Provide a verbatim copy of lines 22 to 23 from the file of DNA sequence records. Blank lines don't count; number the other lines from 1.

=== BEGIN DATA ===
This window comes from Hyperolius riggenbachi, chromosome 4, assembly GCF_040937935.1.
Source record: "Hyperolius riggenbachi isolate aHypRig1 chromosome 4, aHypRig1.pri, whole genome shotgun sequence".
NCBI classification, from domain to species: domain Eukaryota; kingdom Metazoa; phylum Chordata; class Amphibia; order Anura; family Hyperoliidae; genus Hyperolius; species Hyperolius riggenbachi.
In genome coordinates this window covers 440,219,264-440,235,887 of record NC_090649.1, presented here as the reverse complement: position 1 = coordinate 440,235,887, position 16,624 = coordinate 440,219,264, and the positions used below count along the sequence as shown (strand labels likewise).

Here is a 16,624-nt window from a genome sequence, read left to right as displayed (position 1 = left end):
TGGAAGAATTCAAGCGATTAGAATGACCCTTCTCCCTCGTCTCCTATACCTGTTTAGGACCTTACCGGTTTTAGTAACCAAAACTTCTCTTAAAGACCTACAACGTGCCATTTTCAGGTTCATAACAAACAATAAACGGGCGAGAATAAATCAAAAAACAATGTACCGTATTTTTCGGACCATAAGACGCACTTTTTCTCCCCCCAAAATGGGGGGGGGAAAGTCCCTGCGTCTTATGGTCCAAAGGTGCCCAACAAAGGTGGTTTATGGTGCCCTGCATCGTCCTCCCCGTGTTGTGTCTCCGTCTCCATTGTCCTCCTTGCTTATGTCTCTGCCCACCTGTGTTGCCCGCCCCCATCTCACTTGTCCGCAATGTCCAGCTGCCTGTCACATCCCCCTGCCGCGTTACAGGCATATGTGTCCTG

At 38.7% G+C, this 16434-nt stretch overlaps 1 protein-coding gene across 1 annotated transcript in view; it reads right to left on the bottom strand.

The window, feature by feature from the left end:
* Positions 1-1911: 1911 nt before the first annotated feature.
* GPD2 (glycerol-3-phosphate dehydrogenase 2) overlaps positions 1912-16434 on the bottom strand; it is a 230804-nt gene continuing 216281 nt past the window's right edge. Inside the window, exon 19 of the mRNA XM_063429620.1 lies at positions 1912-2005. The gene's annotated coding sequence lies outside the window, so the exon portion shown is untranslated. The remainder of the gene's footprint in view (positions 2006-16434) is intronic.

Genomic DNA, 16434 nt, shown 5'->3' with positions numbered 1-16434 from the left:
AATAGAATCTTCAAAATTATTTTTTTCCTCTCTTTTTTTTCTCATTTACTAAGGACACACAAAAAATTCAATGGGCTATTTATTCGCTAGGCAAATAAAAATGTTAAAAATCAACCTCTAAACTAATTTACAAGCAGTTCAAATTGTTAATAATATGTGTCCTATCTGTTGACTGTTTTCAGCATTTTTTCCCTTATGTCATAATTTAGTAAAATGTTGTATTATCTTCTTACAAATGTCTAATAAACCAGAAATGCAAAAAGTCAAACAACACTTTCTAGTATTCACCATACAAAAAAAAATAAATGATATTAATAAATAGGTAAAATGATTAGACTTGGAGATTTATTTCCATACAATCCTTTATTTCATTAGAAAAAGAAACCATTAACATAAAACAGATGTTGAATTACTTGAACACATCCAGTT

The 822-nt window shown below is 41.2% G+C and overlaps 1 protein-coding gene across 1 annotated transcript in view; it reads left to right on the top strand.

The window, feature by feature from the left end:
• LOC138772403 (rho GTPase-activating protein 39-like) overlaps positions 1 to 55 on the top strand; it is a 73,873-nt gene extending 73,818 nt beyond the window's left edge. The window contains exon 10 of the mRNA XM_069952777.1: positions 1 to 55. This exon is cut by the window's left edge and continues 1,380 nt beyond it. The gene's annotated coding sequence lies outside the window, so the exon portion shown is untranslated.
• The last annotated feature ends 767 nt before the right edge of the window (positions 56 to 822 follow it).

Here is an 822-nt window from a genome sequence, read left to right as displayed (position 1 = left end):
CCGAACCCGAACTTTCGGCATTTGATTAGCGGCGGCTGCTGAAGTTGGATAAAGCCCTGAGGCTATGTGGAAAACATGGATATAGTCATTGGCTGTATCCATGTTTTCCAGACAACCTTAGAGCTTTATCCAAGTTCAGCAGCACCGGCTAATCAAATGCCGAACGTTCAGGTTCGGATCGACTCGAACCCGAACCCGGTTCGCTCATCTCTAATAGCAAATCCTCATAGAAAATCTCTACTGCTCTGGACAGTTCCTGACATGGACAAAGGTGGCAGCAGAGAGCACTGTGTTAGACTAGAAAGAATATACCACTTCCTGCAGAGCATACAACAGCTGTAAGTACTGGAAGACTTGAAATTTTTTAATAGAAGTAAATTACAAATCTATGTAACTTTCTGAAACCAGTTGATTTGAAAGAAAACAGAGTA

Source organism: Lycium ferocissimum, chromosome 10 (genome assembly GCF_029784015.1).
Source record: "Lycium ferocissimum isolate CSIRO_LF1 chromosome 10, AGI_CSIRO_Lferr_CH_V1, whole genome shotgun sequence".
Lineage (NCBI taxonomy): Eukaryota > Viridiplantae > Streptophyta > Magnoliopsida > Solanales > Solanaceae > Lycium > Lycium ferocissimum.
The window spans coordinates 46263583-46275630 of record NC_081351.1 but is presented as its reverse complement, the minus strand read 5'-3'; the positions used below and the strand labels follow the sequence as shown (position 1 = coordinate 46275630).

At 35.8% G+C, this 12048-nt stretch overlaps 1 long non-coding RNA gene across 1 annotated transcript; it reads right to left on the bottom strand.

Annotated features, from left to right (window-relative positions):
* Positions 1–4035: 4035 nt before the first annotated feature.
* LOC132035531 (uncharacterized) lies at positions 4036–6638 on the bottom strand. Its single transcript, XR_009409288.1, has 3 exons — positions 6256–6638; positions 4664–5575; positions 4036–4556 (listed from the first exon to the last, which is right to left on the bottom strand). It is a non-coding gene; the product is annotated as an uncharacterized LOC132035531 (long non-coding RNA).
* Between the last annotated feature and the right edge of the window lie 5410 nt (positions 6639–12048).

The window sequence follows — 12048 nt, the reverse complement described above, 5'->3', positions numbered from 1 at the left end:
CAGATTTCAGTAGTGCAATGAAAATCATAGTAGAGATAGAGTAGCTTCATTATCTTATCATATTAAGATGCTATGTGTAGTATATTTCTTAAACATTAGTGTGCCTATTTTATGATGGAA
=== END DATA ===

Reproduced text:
The window spans coordinates 46263583-46275630 of record NC_081351.1 but is presented as its reverse complement, the minus strand read 5'-3'; the positions used below and the strand labels follow the sequence as shown (position 1 = coordinate 46275630).

At 35.8% G+C, this 12048-nt stretch overlaps 1 long non-coding RNA gene across 1 annotated transcript; it reads right to left on the bottom strand.